She noted that these technologies need to be able to be used and maintained once the nongovernmental organizations, the companies, the researchers, or the governments leave. It is not a sustainable system if the technology is manufactured in some country a continent away, and the local users have no ability to obtain replacement parts. Jennie Ward Robinson of the Institute of Public Health and Water Research asserted that the water services have to be community owned and community based. The technology can be reliable, delivering water to a high standard, but if the people do not want it or cannot maintain it, and then it is not a viable sustainable solution. Any technology has to have longevity after the outside organizations or researchers leave. This means that local capabilities, capacity, and resources, including mechanisms for repairs and maintenance, must be in place. In the process of implementation, people in the water field need to think about the cultural, behavioral, and social factors that influence water usage—why people use water and what does its use mean in everyday life in that community. She further observed that, although it is appropriate for a solution to consider economic and social and health implications, the underpinning is to promote local ownership.

Cheryl Davis of the San Francisco Public Utilities Commission’s Workforce Development Initiative expanded on the technology discussion by suggesting that sustainability analysis use a triple-bottom-line analytical framework. First, people using any technology need to be able to operate and maintain the system over the long term. At the same time, it needs to be economically viable. The second aspect of the triple bottom line is the environmental bottom line. For example, water utilities use energy, chemicals for treatment, and manage land. Water operations come at a cost to the environment. The third aspect of the triple bottom line is social. Social impacts include the water quality, communication with stakeholders, and the cultural and religious values associated with water. Cecilia Tortajada of the International Water Resources Association countered that sustainability has not been precisely defined, even though the concept was developed over 20 years ago. She asserted that individuals often imply a balance between economic, social, and environmental issues, although as yet the programs do not. There are trade-offs; for example, in Mexico with about 19–20 million people, large agricultural areas are irrigated with wastewater. These practices are not sustainable in either the developing or the developed world, yet the water is still provided in this way.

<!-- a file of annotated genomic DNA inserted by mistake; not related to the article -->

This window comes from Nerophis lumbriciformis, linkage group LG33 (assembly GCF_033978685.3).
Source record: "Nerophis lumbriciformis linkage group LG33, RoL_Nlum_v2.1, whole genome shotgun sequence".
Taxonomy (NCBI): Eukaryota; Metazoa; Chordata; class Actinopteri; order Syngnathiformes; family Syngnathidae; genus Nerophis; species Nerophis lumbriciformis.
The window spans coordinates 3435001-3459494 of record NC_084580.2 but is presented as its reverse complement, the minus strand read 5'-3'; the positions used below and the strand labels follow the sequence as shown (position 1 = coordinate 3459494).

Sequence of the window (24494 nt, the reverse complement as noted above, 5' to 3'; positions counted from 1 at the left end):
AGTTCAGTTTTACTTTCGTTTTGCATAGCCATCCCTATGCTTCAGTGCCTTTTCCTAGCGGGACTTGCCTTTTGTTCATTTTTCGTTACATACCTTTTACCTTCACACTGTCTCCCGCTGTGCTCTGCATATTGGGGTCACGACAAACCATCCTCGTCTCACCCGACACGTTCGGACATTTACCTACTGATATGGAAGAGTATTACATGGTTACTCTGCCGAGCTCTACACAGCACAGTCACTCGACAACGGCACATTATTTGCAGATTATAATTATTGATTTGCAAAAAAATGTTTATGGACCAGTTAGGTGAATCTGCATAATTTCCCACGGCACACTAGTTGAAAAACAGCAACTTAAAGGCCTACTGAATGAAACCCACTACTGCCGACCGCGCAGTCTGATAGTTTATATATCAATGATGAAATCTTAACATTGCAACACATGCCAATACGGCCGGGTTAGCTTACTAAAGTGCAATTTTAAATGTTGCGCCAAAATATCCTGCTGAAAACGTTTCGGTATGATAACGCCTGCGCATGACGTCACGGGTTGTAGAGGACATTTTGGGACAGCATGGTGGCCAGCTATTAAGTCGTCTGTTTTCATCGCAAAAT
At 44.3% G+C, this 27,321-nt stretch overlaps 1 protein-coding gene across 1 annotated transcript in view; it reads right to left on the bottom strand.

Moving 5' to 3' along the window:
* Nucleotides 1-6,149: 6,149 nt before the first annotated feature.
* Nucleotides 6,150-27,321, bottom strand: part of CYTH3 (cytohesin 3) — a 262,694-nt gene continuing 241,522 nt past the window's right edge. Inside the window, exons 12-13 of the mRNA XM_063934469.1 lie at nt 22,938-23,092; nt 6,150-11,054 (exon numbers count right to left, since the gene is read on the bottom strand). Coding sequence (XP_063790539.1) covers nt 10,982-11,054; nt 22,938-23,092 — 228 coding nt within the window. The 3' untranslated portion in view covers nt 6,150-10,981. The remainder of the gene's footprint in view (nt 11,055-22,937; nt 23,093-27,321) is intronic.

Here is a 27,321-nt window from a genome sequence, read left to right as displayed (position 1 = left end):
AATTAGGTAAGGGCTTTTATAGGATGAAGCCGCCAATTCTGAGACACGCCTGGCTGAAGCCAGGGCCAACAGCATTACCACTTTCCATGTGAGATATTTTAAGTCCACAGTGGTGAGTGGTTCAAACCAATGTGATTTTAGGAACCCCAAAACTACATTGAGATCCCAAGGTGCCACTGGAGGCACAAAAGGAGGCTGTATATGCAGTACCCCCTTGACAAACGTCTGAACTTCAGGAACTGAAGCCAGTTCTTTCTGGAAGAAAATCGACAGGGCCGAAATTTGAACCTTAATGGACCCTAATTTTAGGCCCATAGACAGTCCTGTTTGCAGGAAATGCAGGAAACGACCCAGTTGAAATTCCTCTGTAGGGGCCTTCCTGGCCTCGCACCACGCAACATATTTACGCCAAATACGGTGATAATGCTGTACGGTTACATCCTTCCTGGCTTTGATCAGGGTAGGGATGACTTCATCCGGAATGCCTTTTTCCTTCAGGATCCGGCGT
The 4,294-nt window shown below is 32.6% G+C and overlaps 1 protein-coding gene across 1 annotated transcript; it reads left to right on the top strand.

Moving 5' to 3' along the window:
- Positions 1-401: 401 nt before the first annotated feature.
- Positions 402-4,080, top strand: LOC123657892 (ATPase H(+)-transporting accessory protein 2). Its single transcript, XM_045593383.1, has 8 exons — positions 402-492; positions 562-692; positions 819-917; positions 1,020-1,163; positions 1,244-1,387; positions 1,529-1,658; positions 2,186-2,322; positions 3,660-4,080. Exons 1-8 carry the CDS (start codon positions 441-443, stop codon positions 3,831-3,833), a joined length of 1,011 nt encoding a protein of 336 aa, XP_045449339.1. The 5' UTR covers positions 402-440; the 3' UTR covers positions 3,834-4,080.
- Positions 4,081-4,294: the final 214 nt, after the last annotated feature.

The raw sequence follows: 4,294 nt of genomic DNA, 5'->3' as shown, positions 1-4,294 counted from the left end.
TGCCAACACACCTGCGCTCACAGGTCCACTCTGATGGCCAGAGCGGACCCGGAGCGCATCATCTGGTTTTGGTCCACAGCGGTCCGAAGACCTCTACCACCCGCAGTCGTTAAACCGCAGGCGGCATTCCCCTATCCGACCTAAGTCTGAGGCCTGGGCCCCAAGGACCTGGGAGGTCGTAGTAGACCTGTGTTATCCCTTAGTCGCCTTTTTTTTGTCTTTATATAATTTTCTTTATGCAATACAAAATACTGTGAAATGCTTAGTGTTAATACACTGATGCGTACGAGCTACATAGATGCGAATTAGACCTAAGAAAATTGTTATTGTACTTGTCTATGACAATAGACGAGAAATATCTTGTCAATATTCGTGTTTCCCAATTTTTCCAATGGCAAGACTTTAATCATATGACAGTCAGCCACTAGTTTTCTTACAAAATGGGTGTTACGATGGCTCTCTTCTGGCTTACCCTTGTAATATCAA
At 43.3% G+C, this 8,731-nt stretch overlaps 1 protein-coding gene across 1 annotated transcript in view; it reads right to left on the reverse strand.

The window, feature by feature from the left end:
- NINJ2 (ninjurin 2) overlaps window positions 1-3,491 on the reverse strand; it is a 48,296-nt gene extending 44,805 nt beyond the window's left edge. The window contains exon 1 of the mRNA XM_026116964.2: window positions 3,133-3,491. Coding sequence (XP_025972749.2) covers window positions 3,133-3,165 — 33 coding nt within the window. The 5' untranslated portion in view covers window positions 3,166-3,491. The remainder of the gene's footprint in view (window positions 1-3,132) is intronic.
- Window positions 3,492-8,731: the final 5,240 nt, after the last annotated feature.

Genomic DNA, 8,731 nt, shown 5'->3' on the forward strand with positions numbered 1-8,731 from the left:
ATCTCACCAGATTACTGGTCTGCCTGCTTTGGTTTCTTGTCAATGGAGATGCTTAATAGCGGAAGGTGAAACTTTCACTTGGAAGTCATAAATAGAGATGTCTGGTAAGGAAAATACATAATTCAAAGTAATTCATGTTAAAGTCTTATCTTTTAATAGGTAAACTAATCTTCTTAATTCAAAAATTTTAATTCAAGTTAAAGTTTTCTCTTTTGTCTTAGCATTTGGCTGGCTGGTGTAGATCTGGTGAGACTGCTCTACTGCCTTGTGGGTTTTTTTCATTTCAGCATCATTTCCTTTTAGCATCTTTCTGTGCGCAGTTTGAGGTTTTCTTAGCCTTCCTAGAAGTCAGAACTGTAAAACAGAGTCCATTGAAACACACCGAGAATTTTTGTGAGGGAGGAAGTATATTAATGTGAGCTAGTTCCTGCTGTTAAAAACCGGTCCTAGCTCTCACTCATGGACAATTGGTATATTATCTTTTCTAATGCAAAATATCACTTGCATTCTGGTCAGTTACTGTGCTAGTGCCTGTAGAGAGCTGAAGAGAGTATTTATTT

Hunter summed up this definition by drawing from the various presented viewpoints to suggest that the sustainability of water services is planning for the long term—how people provide clean water today should not interfere with the ability to provide clean water in 5, 20, or 100 years. He acknowledged that, most of the time, sustainability has been used in the environmental context—sustainability of the environment—but it is more than environmental sustainability. Water can be a commodity and a human right, two ideas that are not often captured in definitions of sustainability.



The National Academies | 500 Fifth St. N.W. | Washington, D.C. 20001
Copyright © National Academy of Sciences. All rights reserved.
Terms of Use and Privacy Statement